Telecom and oil companies top ‘Investment Heroes’ list

AT&T, Exxon Mobil and Wal-Mart are leaders among a top 25 list of corporations still investing within U.S. borders, according to a new study from a progressive think tank.

These “Investment Heroes,” according to the Progressive Policy Institute (PPI), continue to invest domestically in buildings, equipment and software — something most companies have slowed or stopped throughout the lackluster economic recovery. However, telecom and energy companies, which are ubiquitous on the list, are still building broadband infrastructure to keep up with demand and are investing in the discovery of new sources of oil and gas.

The report’s authors, PPI economists Diana Carew and Michael Mandel, have no misconceptions that these companies are doing everything right — they are often criticized for environmental issues, privacy concerns and low tax rates, among other things — but want to point out the positive impact these companies are having when it comes to creating jobs and growth through their domestic investment.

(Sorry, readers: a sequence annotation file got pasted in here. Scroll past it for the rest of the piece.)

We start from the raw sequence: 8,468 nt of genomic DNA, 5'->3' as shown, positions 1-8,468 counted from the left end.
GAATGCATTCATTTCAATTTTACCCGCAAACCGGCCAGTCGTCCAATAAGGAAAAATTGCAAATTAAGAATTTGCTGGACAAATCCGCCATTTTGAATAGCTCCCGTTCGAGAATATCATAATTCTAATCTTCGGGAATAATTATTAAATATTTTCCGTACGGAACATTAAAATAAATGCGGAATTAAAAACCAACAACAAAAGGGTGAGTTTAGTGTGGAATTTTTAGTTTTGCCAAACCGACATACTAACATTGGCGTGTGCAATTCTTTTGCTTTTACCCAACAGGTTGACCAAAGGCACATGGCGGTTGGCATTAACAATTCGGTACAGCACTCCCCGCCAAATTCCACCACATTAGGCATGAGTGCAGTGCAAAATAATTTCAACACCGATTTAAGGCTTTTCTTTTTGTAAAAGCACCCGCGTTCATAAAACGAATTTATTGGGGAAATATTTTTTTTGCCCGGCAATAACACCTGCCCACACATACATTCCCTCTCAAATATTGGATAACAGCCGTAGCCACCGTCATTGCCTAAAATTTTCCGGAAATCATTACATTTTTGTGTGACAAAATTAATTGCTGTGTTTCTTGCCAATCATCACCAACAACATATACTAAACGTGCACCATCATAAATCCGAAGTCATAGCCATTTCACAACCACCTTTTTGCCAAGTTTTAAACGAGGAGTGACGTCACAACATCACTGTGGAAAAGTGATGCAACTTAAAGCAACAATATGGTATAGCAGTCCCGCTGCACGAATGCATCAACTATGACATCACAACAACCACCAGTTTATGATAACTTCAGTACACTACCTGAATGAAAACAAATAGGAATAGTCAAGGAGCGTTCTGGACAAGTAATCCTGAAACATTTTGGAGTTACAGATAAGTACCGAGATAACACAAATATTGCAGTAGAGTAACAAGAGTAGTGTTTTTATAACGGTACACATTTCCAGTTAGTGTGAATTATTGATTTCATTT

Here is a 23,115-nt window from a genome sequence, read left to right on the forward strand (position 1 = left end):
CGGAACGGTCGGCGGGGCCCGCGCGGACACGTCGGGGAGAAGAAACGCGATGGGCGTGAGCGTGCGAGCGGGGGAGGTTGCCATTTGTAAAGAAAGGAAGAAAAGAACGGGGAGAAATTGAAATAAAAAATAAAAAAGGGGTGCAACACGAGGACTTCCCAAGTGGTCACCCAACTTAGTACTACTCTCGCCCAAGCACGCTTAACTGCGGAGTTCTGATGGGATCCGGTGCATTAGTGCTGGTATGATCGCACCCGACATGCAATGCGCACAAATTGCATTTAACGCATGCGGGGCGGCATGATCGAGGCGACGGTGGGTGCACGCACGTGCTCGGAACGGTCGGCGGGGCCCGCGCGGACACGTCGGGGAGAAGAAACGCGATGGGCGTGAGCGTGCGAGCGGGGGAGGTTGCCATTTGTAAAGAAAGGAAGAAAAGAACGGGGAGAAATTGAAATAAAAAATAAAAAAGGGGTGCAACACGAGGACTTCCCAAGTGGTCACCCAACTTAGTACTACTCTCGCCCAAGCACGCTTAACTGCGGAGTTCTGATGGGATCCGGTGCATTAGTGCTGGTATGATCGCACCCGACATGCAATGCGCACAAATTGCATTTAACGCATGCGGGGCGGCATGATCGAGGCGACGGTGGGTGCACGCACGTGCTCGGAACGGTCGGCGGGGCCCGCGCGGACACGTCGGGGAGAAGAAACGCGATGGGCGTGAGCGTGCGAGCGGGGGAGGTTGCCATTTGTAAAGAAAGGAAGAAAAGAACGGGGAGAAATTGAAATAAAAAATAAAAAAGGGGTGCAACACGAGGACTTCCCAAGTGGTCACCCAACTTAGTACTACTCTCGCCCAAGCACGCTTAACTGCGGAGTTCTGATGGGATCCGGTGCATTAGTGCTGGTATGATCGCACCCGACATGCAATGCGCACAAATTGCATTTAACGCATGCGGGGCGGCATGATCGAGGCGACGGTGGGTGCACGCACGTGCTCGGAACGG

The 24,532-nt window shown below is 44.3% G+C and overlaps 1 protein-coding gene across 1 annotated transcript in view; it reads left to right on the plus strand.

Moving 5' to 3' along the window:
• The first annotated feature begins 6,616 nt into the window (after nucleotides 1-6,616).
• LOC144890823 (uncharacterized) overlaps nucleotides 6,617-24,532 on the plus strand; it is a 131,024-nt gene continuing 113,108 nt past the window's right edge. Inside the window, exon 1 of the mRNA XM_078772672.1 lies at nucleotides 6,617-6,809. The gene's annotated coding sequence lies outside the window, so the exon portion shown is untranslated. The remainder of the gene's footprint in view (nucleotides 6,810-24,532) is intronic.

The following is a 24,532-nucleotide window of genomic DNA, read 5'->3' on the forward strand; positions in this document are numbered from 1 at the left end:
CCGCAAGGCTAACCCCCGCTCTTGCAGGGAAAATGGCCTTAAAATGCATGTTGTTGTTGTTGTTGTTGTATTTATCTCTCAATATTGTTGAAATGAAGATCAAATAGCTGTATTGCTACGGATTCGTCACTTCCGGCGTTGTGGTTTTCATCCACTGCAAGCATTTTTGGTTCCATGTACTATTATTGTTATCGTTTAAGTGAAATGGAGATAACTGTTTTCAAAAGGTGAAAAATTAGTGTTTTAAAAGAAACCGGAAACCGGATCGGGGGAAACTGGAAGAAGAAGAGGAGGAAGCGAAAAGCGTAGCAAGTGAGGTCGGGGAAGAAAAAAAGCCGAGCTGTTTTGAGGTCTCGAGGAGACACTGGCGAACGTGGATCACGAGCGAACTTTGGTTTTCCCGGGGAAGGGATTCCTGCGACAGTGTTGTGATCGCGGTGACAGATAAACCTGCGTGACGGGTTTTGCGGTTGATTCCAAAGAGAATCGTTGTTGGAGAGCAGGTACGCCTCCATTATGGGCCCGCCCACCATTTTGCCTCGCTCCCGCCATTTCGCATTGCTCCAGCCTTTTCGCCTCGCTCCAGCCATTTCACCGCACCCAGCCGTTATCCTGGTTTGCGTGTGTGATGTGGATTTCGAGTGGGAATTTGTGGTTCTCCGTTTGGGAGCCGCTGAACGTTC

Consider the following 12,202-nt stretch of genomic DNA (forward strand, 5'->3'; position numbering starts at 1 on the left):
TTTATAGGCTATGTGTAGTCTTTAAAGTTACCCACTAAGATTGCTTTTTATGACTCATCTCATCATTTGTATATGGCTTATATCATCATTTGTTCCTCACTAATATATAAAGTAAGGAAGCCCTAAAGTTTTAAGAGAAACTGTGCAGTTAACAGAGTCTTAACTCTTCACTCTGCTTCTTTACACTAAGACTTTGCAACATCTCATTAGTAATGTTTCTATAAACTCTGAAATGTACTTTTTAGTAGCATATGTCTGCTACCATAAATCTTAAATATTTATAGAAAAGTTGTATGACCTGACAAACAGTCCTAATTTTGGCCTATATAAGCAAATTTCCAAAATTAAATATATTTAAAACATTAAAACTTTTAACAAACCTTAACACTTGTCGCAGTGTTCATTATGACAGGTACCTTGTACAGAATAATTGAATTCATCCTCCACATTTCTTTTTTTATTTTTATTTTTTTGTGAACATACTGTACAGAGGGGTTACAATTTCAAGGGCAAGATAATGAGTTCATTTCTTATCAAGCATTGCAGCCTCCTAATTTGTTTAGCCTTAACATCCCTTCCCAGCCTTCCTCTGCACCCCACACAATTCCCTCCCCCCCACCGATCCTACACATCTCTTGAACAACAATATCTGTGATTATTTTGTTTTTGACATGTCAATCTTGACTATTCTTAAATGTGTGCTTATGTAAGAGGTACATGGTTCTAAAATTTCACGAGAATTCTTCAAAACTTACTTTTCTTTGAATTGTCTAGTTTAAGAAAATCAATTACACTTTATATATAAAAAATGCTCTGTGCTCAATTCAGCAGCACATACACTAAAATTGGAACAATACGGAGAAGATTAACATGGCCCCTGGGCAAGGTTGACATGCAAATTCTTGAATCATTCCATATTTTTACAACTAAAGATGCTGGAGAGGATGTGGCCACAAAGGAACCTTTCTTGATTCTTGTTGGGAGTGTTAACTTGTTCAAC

And while many corporations suggest they are investing overseas to maintain their success and profitability, Carew and Mandel aren’t buying it. They say there is a reciprocal relationship between investing within the United States and business success.

“The fact that telecom and energy companies find it the most financially worthwhile to invest large volumes in America is quite telling about which sectors are doing well,” according to the report. “Telecom companies like AT&T, Verizon and Comcast are making huge investments in broadband infrastructure.”


Those left off the list include financial companies (because they don’t disclose capital expenditures) and non-U.S. based companies (because of comparability issues). The report also notes that there are many other companies making investments and that this is only the top 25.

Download “Investment Heroes: Who’s Betting on America’s Future?” at PPI.

Allen McDuffee writes about politics and policy and covered think tanks for The Washington Post from 2011 to 2013. He blogs and hosts a podcast at governmentality.net and is currently working on a book about the influence of think tanks in Washington.

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